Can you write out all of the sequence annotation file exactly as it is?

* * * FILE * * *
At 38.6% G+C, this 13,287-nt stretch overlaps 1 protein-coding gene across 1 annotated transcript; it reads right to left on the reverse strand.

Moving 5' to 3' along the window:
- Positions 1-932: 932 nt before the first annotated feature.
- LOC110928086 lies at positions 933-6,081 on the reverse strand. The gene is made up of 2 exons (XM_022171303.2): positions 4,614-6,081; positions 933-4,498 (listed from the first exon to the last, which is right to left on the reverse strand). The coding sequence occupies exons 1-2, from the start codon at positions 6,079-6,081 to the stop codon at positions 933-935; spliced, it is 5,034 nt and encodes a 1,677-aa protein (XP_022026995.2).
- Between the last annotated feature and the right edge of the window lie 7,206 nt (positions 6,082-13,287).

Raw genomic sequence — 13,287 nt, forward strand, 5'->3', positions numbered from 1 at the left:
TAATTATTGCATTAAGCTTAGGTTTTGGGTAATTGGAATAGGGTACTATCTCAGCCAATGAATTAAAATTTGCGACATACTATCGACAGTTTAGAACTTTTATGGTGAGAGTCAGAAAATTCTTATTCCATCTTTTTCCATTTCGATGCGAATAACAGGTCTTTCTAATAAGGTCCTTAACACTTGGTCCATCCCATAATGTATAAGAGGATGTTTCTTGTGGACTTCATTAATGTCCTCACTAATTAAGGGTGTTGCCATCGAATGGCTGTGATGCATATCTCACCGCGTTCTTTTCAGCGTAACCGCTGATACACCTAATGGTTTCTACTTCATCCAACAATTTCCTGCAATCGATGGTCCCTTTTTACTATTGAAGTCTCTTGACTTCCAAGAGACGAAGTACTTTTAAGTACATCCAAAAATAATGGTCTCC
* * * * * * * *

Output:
At 38.6% G+C, this 13,287-nt stretch overlaps 1 protein-coding gene across 1 annotated transcript; it reads right to left on the reverse strand.

Moving 5' to 3' along the window:
- Positions 1-932: 932 nt before the first annotated feature.
- LOC110928086 lies at positions 933-6,081 on the reverse strand. The gene is made up of 2 exons (XM_022171303.2): positions 4,614-6,081; positions 933-4,498 (listed from the first exon to the last, which is right to left on the reverse strand). The coding sequence occupies exons 1-2, from the start codon at positions 6,079-6,081 to the stop codon at positions 933-935; spliced, it is 5,034 nt and encodes a 1,677-aa protein (XP_022026995.2).
- Between the last annotated feature and the right edge of the window lie 7,206 nt (positions 6,082-13,287).

Raw genomic sequence — 13,287 nt, forward strand, 5'->3', positions numbered from 1 at the left:
TAATTATTGCATTAAGCTTAGGTTTTGGGTAATTGGAATAGGGTACTATCTCAGCCAATGAATTAAAATTTGCGACATACTATCGACAGTTTAGAACTTTTATGGTGAGAGTCAGAAAATTCTTATTCCATCTTTTTCCATTTCGATGCGAATAACAGGTCTTTCTAATAAGGTCCTTAACACTTGGTCCATCCCATAATGTATAAGAGGATGTTTCTTGTGGACTTCATTAATGTCCTCACTAATTAAGGGTGTTGCCATCGAATGGCTGTGATGCATATCTCACCGCGTTCTTTTCAGCGTAACCGCTGATACACCTAATGGTTTCTACTTCATCCAACAATTTCCTGCAATCGATGGTCCCTTTTTACTATTGAAGTCTCTTGACTTCCAAGAGACGAAGTACTTTTAAGTACATCCAAAAATAATGGTCTCC